Research council grading schemes for grant applications are "starting to lose all credibility" and should be replaced by a lottery, an academic has suggested.
Jim Tomlinson, Bonar professor of modern history at the University of Dundee, told Times Higher Education that there was "ever- increasing frustration" within the academic community with the grant-application process.
"There are more and more applications following ever more complex rules; more time being spent on reviewing, generating ever more finely graded assessments, but for most people (with) disappointing outcomes," he said.
The latest available research council figures, for 2008-09, show that grant applications are at record levels but success rates are at an all-time low of 23 per cent.
Professor Tomlinson said that one way of relieving some of the "demoralisation" and the resource pressure involved would be to decide between all applications that met a threshold standard of "fundability" on the basis of a lottery.
"Unsuccessful applicants would know that they had been rejected purely by chance, not as a result of a Byzantine decision-making process using grading schemes that are starting to lose all credibility," he said.
He added that there were "quite a lot" of modern political theorists who argued that lotteries were the fairest way to distribute a variety of resources, such as secondary school places. He also thought academics would prefer a lottery to having applications selected on the basis of statements about "pathways to impact", which the councils use as "secondary criteria" for borderline applications.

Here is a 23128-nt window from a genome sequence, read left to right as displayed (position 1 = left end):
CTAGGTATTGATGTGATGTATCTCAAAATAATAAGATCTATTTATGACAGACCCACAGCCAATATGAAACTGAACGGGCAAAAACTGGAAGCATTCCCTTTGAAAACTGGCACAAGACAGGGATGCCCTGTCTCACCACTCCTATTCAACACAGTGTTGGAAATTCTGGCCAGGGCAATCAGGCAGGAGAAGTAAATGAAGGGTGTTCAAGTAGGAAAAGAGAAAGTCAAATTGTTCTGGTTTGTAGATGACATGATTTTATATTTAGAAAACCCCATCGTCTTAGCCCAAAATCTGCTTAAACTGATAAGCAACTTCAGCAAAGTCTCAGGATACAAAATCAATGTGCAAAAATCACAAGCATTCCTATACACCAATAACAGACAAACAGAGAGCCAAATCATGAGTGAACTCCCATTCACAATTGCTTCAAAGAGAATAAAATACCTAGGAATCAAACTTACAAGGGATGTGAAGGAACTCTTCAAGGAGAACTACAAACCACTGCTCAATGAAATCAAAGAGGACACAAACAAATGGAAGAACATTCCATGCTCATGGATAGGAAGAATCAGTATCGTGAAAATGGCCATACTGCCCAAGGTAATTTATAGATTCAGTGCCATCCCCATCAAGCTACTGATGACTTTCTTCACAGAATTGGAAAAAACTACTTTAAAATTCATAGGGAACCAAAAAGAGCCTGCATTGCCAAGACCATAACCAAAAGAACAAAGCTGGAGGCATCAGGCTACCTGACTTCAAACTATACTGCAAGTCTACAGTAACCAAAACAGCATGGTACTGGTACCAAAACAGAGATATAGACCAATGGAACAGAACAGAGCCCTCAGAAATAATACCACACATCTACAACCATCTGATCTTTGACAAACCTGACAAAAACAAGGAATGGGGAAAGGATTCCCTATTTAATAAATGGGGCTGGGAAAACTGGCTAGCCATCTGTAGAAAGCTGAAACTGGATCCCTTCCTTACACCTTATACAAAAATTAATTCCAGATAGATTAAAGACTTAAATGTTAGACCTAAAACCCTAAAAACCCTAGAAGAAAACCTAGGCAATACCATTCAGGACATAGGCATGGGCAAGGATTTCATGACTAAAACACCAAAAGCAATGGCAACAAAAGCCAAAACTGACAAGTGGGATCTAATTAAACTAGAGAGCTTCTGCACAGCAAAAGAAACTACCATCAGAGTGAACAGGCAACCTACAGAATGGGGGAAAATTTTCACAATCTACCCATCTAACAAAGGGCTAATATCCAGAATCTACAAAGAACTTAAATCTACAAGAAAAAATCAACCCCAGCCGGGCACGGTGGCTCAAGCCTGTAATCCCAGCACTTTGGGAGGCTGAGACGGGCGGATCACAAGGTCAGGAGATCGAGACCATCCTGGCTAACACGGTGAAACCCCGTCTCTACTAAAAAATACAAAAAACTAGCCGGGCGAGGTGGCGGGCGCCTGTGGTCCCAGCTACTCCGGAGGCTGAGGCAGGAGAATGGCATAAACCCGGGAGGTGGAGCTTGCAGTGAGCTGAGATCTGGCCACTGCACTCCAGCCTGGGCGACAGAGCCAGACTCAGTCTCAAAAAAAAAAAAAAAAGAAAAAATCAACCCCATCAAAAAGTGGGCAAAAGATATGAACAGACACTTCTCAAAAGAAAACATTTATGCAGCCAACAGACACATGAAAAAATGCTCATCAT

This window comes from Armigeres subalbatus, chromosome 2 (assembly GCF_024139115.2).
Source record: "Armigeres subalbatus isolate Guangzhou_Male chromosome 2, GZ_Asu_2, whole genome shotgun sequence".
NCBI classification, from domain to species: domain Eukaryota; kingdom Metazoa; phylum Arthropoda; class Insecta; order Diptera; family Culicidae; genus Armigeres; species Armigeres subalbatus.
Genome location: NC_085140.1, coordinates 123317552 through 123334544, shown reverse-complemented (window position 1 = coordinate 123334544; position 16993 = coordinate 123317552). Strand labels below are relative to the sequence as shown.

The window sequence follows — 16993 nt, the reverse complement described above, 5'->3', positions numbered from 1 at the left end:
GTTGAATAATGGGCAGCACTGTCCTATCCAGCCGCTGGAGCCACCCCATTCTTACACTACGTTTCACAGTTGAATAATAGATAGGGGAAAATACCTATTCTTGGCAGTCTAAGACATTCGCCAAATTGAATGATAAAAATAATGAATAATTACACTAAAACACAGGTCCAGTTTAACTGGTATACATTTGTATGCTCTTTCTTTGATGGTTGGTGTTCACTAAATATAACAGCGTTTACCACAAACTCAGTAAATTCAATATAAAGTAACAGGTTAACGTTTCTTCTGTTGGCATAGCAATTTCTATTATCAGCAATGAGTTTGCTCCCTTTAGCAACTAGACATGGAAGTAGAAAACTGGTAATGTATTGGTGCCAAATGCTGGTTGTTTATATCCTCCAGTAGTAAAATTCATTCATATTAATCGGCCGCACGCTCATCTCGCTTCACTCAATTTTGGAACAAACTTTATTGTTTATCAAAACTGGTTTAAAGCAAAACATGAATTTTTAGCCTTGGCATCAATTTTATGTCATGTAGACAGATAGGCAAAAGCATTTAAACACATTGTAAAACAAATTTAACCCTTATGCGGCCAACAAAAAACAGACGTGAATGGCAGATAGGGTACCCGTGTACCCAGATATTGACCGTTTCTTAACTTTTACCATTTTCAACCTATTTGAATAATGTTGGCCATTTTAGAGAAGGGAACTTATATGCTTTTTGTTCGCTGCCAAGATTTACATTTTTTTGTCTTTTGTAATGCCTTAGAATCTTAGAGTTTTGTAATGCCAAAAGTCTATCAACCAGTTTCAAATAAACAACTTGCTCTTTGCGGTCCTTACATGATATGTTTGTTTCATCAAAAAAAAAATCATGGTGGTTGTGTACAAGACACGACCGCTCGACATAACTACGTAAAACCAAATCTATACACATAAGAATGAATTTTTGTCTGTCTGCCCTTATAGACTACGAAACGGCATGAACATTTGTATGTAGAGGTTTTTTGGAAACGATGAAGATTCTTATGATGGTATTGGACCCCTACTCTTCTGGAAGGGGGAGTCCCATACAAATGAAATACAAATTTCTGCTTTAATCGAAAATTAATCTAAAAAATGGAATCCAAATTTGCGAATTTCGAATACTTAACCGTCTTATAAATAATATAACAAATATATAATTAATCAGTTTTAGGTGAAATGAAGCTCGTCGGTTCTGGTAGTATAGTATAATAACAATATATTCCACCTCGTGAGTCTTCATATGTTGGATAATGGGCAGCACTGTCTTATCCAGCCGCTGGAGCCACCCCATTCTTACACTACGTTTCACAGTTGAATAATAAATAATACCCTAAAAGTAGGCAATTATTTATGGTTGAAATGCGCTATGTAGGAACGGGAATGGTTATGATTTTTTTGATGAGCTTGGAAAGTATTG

"This is especially true given the lack of clarity about the meaning of the term," he added.
Professor Tomlinson argued that sufficiently rigorous fundability criteria would ensure such a system would not encourage even more applications than the current one.
"You would still have to commit significant resources to make an application," he said.
Don Braben, honorary professor of earth sciences at University College London, said the current system needed an even more radical reform because it did not make sense for project funding to be decided by "poisonous" peer reviews.
He suggested that each institution centrally mandate some of its experienced researchers to receive a certain amount of funding as a right for a set number of years.
Young researchers with no track record would "tag" themselves on to these senior figures, he added.
A spokeswoman for Research Councils UK said its peer-review system was regarded as "an international benchmark of excellence", which "provides a guarantee of the quality of UK research".